Investigation of G Protein-Coupled Receptor Ligand Binding Using Cell Membrane Models
Darius Hoven a, Reece McCoy a, Timothy Noel b, Abigail Pearce b, Graham Ladds b, Róisín M. Owens a
a Department of Chemical Engineering and Biotechnology, University of Cambridge, Philippa Fawcett Drive, Cambridge, CB3 0AS, UK
b Department of Pharmacology, University of Cambridge, Tennis Court Road, Cambridge, CB2 1PD, UK
Proceedings of Bioelectronic Interfaces: Materials, Devices and Applications (CyBioEl)
Limassol, Cyprus, 2024 October 22nd - 25th
Organizers: Eleni Stavrinidou and Achilleas Savva
Poster, Darius Hoven, 052
Publication date: 28th June 2024

G protein-coupled receptors (GPCRs) constitute the largest family of membrane receptors [1]. Their abundance and involvement in numerous physiological processes within the human body, render GPCRs pivotal targets for pharmaceutical intervention, with over one-third of FDA-approved drugs targeting these receptors [2]. While assessing binding characteristics of GPCRs is essential during drug development, common optical assays rely on ligand labelling, which impacts binding characteristics and increases costs [3]. A cost-efficient alternative that forgoes labelling is presented by biomembrane-based bioelectronic sensing techniques, which employ cell-derived membrane models such as native supported lipid bilayers (SLBs) [4].

This work explores the feasibility of investigating GPCR ligand binding within cell-derived membrane models in the form of vesicles (blebs) and SLBs. Blebs and SLBs obtained from two distinct GPCR-expressing cell lines were probed via Nanoluciferase-based bioluminescence resonance energy transfer (NanoBRET) binding assays for GPCR functionality. It was observed that cell-derived vesicles could serve as viable substitutes for intact cells in discerning specific GPCR ligand binding characteristics. Additionally, these vesicles can be used to form native supported lipid bilayers and record characteristic binding behaviour. This means that functional GPCRs can be obtained via a simple chemically induced cell blebbing process and incorporated into native SLBs, representing a meaningful stride towards an electrical detection of GPCR ligand binding.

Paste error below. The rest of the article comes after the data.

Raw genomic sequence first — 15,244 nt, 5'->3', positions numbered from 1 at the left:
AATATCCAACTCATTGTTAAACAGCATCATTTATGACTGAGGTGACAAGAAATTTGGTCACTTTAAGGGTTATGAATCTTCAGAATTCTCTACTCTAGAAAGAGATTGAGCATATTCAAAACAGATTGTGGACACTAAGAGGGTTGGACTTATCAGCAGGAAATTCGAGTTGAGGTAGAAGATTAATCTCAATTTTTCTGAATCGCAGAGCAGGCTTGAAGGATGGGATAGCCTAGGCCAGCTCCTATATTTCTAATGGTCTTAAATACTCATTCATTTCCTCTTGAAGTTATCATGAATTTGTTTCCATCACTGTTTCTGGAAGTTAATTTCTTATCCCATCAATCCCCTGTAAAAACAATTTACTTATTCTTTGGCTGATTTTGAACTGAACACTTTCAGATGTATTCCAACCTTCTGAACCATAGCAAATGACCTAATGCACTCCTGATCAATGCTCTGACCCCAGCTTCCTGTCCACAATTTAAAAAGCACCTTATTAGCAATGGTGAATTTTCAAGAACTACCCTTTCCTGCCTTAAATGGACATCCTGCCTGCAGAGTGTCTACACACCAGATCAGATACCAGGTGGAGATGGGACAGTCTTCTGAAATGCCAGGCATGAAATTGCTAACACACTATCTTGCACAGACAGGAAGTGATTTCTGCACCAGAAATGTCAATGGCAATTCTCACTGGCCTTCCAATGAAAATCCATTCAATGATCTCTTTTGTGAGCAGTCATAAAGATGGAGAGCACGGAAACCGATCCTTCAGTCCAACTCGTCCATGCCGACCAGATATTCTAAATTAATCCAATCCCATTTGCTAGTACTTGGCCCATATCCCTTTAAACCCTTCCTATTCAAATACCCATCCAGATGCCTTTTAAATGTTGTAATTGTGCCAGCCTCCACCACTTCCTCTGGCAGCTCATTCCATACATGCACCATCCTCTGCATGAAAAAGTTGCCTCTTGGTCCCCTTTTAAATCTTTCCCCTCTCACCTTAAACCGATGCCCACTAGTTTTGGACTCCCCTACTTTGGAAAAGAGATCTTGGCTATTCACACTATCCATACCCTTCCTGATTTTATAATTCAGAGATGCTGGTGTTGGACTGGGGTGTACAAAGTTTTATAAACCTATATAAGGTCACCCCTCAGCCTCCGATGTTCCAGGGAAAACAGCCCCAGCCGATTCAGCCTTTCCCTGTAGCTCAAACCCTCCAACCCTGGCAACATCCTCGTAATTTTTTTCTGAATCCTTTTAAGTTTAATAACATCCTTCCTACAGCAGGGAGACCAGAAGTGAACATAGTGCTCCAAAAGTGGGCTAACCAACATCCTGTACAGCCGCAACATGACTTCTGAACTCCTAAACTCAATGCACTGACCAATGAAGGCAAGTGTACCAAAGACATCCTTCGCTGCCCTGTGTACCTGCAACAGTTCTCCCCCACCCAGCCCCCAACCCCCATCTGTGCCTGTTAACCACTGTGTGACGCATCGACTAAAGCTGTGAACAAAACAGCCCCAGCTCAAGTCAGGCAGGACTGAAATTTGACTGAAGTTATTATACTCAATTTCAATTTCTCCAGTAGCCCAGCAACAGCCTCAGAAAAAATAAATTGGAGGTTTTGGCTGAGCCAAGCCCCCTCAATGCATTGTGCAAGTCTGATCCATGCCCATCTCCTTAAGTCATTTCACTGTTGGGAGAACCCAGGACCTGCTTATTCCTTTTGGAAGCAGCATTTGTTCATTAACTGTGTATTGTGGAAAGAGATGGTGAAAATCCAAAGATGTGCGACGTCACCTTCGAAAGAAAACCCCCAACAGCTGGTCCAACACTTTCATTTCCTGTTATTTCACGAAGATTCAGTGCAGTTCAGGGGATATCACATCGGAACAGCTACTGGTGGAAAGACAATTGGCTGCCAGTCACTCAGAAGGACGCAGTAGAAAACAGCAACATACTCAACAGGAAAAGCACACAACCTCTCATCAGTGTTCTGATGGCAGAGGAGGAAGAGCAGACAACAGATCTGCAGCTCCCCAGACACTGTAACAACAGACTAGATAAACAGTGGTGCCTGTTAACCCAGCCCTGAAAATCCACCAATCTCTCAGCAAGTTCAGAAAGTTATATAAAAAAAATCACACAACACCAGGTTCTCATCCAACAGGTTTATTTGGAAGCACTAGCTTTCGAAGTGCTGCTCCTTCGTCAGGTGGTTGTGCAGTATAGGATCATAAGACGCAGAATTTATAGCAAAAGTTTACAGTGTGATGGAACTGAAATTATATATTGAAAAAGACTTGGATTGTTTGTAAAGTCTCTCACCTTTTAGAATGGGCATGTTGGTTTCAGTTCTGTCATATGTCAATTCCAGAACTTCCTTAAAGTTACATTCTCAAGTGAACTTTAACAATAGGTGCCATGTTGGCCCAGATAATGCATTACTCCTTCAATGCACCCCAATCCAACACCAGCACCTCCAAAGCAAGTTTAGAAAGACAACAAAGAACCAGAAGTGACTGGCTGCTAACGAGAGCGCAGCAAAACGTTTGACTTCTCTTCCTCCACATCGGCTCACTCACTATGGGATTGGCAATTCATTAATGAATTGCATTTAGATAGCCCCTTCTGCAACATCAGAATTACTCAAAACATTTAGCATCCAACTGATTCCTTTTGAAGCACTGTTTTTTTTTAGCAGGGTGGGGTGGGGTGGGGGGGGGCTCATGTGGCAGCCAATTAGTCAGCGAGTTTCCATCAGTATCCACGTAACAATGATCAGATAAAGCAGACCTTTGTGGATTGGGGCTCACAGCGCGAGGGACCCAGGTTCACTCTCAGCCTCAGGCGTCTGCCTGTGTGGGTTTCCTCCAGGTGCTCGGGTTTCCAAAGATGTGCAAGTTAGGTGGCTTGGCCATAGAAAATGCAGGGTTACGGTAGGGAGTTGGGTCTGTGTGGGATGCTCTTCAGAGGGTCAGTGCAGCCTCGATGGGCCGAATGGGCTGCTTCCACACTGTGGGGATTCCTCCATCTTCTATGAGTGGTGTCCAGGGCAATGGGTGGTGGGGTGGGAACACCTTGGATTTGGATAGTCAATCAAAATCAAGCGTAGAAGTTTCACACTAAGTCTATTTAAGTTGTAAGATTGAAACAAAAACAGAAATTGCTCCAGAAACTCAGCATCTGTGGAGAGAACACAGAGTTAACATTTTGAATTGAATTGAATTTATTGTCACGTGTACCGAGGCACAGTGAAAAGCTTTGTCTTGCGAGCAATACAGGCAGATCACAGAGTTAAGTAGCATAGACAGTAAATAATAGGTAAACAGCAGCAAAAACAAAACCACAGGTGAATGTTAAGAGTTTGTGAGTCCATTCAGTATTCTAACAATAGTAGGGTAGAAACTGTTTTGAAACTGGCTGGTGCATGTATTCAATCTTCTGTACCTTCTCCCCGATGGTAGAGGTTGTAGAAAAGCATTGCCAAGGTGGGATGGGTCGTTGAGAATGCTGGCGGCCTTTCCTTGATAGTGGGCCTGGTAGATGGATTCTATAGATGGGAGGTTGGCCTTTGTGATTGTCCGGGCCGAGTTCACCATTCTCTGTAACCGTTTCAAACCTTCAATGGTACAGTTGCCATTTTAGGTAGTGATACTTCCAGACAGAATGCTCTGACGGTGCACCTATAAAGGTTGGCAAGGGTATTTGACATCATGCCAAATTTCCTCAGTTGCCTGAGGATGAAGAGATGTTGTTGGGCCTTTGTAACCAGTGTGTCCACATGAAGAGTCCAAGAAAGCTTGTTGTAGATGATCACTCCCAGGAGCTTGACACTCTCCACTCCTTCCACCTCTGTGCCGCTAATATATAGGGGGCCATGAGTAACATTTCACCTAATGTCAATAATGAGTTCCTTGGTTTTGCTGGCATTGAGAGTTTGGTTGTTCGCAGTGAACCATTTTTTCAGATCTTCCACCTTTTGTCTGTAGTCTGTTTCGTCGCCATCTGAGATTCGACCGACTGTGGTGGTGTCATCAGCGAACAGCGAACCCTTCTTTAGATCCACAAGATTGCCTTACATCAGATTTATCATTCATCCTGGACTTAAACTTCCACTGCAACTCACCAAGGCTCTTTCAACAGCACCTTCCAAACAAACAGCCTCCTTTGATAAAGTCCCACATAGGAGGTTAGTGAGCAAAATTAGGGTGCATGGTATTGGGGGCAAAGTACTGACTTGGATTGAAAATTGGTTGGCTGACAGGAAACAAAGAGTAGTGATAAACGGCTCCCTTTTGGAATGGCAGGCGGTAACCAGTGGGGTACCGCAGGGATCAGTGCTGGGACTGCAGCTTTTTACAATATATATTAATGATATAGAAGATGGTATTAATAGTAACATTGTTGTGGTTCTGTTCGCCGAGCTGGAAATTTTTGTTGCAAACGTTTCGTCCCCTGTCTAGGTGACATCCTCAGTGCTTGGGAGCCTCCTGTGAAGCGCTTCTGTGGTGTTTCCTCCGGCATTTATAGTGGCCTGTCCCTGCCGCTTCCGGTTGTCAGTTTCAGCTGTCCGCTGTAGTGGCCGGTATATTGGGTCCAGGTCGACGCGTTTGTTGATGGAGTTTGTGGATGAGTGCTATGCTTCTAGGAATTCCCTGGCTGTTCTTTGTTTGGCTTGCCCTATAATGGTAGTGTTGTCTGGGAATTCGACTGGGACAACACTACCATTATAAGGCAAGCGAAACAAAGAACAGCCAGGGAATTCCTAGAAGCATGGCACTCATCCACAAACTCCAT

The integration of such biomembrane-based bioelectronic sensing techniques with microfabricated electronic device arrays presents a promising opportunity for high-throughput screening, with substantial potential to transform drug discovery. Future work will focus on complementary techniques to validate functionality of GPCRs in native SLBs formed from blebs as well as coupling biomembranes to electronic chips to explore the feasibility of electrically investigating GPCR ligand binding.

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